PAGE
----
Three guys walk into a hospital to get the same procedure….

– THE FIRST GUY is covered by MEDICAID and the billed amount to the government is $60.

– THE SECOND GUY is covered by MEDICARE and the billed amount is $100.

– THE THIRD GUY is covered by PRIVATE INSURANCE and the billed amount is $250.

cost-1174933_1280

There are long and complicated reasons why this exists, but it does.  One of the things that many people are talking about but still few are doing is called “reference-based pricing” (RBP).  This is where an employer will agree to only pay a percentage above MEDICARE.  It is still edgy and can create problems for members under this type of program, but it makes sense.  Basically, the employer is saying “I understand that providers charge us more but we will only agree to a certain percentage above what you bill to Medicare.”   The reason it is edgy is that it could pit the provider against the member or the provider may even turn the member away.  Nonetheless, RBP is out there and will likely get more attention.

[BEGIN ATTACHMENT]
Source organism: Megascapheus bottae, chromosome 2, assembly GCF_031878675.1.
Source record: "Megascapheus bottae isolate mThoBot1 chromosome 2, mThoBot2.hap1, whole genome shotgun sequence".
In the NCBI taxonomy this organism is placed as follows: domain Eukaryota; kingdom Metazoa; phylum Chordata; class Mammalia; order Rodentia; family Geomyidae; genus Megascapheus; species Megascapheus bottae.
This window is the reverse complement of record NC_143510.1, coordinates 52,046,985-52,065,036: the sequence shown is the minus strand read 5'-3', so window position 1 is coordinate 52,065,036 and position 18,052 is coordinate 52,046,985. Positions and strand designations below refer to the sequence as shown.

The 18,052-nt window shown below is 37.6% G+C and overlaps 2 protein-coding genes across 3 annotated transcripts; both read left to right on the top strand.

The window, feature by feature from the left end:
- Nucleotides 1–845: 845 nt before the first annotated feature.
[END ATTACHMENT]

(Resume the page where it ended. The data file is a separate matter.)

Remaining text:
Although structural programs like referenced-based pricing may be too early to embrace, it is wise to know that better pricing is out there and consumers can take advantage by asking questions and comparing prices.

I know that “three guys walk into a bar” has a much better ring to it than “three guys walk into a hospital”, but it is important to know that you may be able to find a better deal on your costs.

This is something BBG is studying and we are gathering pricing differences for our clients.

CDHC-Comparison-Shopping

 

If You Want A Pragmatic Understanding of the Opioid Epidemic You May Want to Listen to This

This post follows up on last week’s primer on how abuse of prescription pain medications has led to what’s now recognized as a true national crisis. The new podcast Embedded provides a riveting inside look at how the use of one particularly powerful prescription painkiller, Opana, impacted life in a small Indiana town.